Doctoral candidate Wendy Muse Sinek reports on the “Security” session of the Futures Forum that was kicked off by presenters Amalia García Medina, Governor of Zacatecas, and Shannon O’Neil, Fellow for Latin American Studies at the Council on Foreign Relations.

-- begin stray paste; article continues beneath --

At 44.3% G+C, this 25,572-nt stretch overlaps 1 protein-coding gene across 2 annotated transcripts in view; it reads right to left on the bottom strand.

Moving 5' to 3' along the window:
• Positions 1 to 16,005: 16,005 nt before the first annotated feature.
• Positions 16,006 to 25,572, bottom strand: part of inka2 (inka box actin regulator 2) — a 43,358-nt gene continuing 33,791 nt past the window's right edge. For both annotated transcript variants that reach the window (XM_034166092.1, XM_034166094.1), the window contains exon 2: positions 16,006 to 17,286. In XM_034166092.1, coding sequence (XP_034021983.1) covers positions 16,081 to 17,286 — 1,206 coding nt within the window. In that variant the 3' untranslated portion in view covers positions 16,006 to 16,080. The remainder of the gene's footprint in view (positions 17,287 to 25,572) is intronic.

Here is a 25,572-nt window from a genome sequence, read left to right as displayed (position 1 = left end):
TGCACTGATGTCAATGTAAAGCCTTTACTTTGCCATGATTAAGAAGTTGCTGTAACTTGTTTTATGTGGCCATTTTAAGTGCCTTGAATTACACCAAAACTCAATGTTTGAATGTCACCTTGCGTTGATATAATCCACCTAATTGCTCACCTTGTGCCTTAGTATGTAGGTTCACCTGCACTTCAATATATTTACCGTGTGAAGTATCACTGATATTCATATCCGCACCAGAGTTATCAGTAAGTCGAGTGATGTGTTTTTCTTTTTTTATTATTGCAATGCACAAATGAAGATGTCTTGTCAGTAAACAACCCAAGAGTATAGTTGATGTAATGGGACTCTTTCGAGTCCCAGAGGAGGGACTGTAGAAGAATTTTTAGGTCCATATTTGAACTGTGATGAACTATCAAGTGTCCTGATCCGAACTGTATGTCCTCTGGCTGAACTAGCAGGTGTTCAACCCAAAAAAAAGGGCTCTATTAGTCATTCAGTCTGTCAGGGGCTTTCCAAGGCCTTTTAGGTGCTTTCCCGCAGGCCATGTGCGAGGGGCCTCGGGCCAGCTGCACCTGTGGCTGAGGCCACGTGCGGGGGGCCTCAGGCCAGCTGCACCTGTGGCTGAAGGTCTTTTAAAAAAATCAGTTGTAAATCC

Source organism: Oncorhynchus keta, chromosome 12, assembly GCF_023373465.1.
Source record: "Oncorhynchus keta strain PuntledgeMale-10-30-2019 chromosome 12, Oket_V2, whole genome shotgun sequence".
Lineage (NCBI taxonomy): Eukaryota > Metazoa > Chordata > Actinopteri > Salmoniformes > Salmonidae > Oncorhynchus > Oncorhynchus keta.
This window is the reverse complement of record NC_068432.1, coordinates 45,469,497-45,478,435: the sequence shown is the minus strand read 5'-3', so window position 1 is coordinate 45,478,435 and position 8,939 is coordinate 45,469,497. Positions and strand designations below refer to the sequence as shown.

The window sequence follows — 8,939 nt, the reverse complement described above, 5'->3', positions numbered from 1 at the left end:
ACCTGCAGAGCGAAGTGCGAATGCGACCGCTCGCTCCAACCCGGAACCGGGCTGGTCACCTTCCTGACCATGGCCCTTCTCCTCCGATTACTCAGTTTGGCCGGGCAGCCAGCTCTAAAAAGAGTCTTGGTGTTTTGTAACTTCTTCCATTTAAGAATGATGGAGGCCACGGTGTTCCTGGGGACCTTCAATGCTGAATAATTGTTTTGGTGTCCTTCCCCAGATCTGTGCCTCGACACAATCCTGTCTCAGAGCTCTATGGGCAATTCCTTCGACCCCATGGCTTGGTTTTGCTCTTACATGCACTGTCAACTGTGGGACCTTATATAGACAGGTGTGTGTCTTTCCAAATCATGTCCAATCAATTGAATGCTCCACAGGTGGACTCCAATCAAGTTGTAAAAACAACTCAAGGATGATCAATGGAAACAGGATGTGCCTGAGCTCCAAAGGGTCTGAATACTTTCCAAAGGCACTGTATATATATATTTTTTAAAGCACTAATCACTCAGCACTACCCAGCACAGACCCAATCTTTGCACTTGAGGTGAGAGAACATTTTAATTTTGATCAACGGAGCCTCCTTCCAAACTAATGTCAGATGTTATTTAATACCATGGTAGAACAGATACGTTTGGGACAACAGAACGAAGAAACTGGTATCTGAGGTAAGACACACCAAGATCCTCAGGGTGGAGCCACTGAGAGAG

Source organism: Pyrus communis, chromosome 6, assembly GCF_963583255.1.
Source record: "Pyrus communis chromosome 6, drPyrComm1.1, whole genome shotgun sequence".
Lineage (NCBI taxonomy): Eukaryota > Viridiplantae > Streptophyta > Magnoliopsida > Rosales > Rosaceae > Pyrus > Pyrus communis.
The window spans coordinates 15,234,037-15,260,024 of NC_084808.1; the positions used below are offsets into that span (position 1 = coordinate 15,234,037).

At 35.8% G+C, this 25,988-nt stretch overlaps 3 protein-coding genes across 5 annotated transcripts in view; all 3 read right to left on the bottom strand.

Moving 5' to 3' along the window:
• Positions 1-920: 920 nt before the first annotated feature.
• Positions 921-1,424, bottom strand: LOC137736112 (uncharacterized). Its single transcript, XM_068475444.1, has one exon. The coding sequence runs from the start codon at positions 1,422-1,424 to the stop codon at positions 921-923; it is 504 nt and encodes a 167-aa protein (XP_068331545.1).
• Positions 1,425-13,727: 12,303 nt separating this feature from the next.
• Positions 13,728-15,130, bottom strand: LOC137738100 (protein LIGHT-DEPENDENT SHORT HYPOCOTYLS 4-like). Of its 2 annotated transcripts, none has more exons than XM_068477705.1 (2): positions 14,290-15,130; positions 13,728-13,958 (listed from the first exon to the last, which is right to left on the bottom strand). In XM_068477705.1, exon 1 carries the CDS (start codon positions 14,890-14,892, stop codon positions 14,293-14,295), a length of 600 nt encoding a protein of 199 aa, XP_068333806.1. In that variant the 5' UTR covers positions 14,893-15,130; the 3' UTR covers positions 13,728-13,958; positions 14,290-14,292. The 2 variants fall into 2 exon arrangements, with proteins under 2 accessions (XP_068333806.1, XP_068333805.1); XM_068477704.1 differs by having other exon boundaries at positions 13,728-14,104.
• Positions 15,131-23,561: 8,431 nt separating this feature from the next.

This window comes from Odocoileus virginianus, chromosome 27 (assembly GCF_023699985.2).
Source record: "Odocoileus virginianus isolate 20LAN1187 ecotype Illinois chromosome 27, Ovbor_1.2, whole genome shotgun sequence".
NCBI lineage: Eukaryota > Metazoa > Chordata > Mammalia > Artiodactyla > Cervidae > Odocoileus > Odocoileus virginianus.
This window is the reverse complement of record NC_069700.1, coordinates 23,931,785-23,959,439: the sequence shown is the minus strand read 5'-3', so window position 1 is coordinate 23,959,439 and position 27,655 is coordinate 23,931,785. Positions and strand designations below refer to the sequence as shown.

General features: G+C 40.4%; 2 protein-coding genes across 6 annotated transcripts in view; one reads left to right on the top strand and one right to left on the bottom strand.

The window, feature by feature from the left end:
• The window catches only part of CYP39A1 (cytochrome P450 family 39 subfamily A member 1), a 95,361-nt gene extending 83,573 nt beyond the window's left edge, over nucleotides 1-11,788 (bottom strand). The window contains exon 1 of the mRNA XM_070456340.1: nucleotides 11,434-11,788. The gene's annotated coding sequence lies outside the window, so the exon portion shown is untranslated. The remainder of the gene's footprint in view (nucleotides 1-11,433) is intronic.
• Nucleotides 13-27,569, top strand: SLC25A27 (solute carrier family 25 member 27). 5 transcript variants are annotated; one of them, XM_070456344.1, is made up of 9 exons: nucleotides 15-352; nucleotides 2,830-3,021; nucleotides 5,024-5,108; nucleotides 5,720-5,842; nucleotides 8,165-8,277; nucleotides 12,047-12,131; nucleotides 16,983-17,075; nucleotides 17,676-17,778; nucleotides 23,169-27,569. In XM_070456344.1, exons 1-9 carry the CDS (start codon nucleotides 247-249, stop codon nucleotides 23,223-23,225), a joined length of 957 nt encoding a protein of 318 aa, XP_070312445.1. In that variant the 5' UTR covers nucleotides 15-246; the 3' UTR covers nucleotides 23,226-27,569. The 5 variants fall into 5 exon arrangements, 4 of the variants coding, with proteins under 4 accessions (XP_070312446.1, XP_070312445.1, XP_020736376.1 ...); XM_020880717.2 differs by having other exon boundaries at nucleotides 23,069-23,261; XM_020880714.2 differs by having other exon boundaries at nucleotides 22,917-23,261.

Mexico is fast becoming one of the world’s most violent countries. In 2008, the United States military issued a Joint Operating Environment Report that paired Mexico with Pakistan and suggested that both states were “failing” and susceptible to rapid collapse. While many analysts, both in Mexico and elsewhere, strongly dispute this claim, the situation is undeniably grim. According to a 2009 report published by Mexico’s Citizen Council for Public Security and Justice, the murder rate has increased four-fold in Mexico over the past two years, and as of September 2009, Ciudad Juárez was found to be more dangerous than either Medellín or Baghdad. Today, drug trafficking gangs routinely battle with President Calderón’s federal troops. Mexican citizens find themselves caught in the crossfire, and Americans worry that violence will spill across the border and into their front yards.